Refrigerant in illegal non-refillable cylinders is being openly sold on the internet

UK: The UK government insists it will maintain the HFC phase down post-Brexit but has ignored claims that the Environment Agency does not have the adequate resources to tackle compliance.

Published today, the government’s response to the Environmental Audit Committee report on the UK’s progress on reducing F-gas emissions has also dismissed calls to reform the renewable heat incentive to encourage the use of low GWP refrigerants in heat pumps.

Industry concerns over non-compliance and whether the Environment Agency (EA) had the necessary resources available to tackle illegal refrigerant sales were also side-stepped in the government’s response.

The Environmental Audit Committee, which called on submissions from the UK air conditioning and refrigeration industry, found that the UK could go further to reduce F-gas emissions.

Commenting on the government’s response, Mary Creagh, chair of the Environmental Audit Committee, said: “While the government was positive about many of our recommendations, we are disappointed it has not shown more urgency and set out clear targets and a timeframe for achieving them. The government can and should do more.”

Faced with evidence of illegal activities, particularly on the internet, the audit committee questioned whether the Environment Agency had adequate resources to tackle the problem. It pointed to the low number of investigations and the single prosecution for a self-reported breach since the beginning of 2015, and asked for DEFRA and the Environment Agency to publish plans for monitoring non-compliance, especially on social media sites.

Basing its reply on a recent European Commission report which found no large scale illegal trade in HFCs, the government said that this indicated that “compliance with the HFC phase down was generally good and the main environmental outcomes are being achieved”.

It explains that the Environment Agency focuses on bringing organisations into compliance by using enforcement notices, advice, awareness campaigns and guidance to make businesses aware of their obligations.

“The number of prosecutions is not, therefore, necessarily a good indicator of the effectiveness of compliance work,” the government says in its response.

The government also maintained that the EA monitors sales on online marketplaces such as eBay and Amazon on a daily basis. In the event of any products being sold in breach of the regulations, it said the EA works with the online platform to have them removed. It also insisted that the EA also carries out intelligence led investigations into non-compliance, whether that be at physical locations or via the internet.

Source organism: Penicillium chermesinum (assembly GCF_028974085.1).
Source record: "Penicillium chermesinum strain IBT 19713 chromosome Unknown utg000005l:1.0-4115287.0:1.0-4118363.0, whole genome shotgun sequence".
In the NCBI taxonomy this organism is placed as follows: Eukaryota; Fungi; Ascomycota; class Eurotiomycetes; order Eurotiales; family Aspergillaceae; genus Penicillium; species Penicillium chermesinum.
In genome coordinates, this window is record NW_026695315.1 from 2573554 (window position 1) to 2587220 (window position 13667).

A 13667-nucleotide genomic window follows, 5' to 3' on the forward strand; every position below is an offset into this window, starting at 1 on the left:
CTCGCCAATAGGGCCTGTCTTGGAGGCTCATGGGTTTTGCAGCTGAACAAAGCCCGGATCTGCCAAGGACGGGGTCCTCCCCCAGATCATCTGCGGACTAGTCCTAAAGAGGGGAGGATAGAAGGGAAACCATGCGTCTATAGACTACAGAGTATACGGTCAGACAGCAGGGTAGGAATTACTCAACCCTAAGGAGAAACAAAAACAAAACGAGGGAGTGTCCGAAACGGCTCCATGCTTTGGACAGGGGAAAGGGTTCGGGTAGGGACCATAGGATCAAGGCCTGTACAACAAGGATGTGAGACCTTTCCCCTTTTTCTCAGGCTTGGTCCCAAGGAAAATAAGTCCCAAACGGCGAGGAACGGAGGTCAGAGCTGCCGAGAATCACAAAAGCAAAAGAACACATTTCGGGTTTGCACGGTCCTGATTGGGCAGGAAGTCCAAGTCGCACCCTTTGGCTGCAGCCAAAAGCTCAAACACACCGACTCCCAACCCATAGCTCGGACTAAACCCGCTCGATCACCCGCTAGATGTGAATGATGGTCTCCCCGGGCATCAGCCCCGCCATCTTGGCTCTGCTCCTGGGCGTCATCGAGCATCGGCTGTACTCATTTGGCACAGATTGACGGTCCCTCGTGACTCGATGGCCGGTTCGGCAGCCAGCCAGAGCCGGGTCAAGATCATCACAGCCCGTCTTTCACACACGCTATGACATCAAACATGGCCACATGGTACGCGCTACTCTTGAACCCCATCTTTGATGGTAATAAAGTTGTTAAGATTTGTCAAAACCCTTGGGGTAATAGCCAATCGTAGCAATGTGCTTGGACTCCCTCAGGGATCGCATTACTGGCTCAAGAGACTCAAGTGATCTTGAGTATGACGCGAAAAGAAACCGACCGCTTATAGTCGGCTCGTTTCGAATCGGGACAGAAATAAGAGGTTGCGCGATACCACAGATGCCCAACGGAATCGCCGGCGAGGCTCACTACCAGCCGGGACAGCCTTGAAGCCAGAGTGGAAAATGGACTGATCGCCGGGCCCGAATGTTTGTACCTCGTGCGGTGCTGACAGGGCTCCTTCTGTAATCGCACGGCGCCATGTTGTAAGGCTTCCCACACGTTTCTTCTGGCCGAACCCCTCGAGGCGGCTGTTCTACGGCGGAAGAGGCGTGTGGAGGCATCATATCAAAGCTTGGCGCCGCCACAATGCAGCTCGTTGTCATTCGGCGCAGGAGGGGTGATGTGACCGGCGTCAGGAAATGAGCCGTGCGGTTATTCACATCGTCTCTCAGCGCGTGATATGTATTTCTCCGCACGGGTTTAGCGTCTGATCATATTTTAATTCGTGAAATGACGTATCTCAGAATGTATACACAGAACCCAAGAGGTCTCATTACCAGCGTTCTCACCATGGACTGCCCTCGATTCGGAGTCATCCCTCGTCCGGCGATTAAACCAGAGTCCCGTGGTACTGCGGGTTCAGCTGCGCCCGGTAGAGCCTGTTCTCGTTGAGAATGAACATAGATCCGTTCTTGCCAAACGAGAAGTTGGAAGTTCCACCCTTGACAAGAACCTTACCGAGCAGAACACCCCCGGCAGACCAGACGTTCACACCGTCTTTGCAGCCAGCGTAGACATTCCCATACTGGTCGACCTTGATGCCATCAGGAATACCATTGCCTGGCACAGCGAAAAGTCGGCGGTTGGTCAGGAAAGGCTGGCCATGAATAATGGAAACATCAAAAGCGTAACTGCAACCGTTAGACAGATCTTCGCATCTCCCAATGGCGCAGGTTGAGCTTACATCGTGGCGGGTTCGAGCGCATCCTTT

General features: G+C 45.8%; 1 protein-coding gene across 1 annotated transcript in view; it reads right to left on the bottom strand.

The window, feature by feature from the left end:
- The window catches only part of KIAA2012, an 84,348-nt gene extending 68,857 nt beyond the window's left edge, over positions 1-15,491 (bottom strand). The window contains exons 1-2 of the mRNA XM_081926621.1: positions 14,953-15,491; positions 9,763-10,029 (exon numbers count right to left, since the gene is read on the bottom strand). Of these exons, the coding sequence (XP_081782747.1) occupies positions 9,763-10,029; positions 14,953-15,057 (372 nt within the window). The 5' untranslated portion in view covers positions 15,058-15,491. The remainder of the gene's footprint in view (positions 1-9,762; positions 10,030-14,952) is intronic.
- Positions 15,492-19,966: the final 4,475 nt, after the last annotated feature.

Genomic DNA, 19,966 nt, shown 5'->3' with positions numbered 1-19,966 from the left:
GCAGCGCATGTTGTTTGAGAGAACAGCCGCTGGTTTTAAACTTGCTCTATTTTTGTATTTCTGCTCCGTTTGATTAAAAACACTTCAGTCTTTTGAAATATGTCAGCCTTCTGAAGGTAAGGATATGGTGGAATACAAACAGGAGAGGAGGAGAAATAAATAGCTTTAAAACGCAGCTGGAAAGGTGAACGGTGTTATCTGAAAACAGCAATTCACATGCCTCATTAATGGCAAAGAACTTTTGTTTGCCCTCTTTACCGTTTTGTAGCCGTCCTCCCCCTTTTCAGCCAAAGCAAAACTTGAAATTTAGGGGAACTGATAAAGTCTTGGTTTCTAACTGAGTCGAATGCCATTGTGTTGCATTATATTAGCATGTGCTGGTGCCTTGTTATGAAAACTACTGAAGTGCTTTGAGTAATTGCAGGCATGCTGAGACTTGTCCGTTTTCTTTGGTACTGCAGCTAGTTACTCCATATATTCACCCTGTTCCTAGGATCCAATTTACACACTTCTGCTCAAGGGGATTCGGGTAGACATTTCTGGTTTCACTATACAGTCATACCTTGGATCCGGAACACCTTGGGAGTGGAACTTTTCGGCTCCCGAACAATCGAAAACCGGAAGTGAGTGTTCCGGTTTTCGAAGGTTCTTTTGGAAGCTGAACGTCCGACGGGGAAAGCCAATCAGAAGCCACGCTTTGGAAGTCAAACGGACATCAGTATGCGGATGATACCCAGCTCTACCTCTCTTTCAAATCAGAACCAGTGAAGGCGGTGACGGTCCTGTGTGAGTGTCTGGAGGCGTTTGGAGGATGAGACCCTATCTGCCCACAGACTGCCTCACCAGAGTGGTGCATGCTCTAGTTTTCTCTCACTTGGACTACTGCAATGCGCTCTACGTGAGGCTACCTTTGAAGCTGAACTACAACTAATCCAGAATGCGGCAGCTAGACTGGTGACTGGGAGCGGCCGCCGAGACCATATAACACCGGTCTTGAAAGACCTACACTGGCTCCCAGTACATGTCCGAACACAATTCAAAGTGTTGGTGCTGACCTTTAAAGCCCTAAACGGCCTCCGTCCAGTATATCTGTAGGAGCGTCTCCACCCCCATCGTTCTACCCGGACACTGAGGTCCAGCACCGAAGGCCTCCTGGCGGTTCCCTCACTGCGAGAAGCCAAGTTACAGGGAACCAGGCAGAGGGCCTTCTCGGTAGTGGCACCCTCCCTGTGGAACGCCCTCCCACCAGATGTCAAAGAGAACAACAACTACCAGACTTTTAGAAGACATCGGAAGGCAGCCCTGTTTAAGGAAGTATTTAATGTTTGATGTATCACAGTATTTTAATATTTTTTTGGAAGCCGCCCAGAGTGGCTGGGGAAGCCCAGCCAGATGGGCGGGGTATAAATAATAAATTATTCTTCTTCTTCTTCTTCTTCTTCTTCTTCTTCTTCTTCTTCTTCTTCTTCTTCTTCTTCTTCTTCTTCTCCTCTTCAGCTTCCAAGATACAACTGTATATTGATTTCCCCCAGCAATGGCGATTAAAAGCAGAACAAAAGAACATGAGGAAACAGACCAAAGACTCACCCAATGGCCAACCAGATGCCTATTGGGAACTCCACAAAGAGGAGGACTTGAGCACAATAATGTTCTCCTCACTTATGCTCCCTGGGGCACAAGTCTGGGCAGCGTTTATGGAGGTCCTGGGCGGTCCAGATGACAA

There has also been previous concerns over a disconnect between the customs authorities and the F-gas quota system and more recent evidence of a rise in the amount of refrigerant entering the country in illegal disposable cylinders.

In its report, the Environmental Audit Committee asked the government how it would ensure with HMRC that there are no weaknesses in the F-gas regime now and after the UK leaves the EU.

The government insists that the Fluorinated Greenhouse Gases (Amendment) Regulations 2018 give HMRC the ability to share information with the Environment Agency about imports. It says: “The EA will use this data to target products from outside the EU that breach the regulations.”

It also declined to publish details of how the EA monitors and investigates non-compliance “as publicising these techniques could undermine their effectiveness, making it harder to enforce the Regulation”.

Car air conditioning top-ups

The anomaly of the general public being able to buy F-gas to top-up car air conditioning systems was also raised again. The Environmental Audit Committee insisted that only qualified persons should be able to handle F-gases. The legal availability of high GWP HFCs for the unsupervised top-up of car air conditioning units risked undermining the system, it said, with illegal activities putting responsible businesses at a disadvantage and endangering consumers if refrigerants were used inappropriately, such as flammable HFCs being applied to systems designed for low flammable HFCs.

The government pointed out that EU legislation does not prohibit these sales to members of the public as long as they use refillable and returnable containers and do not remove refrigerant from the system. It also felt that as all new cars must now use low GWP refrigerants the use of high GWP top-up kits would decline over time.

Despite evidence of flammable hydrocarbons being openly sold as top-up gas for R134a in car air conditioning systems, the government also insists: “The safety of consumer goods is regulated and enforced by local authority Trading Standards services, with the support of the Office for Product Safety and Standards.” 

The committee was keen for the government to encourage the use of low GWP refrigerants in heat pumps by reforming the renewable heat incentive schemes. The government accepted that heat pumps play an increasingly important environmental role but argued that the F-gas quota cuts were already driving industry to look for low GWP alternatives for heat pumps. It felt that any additional measures to reduce the use of high GWP refrigerants must not hinder heat pump uptake as that would be counter-productive for the environment.

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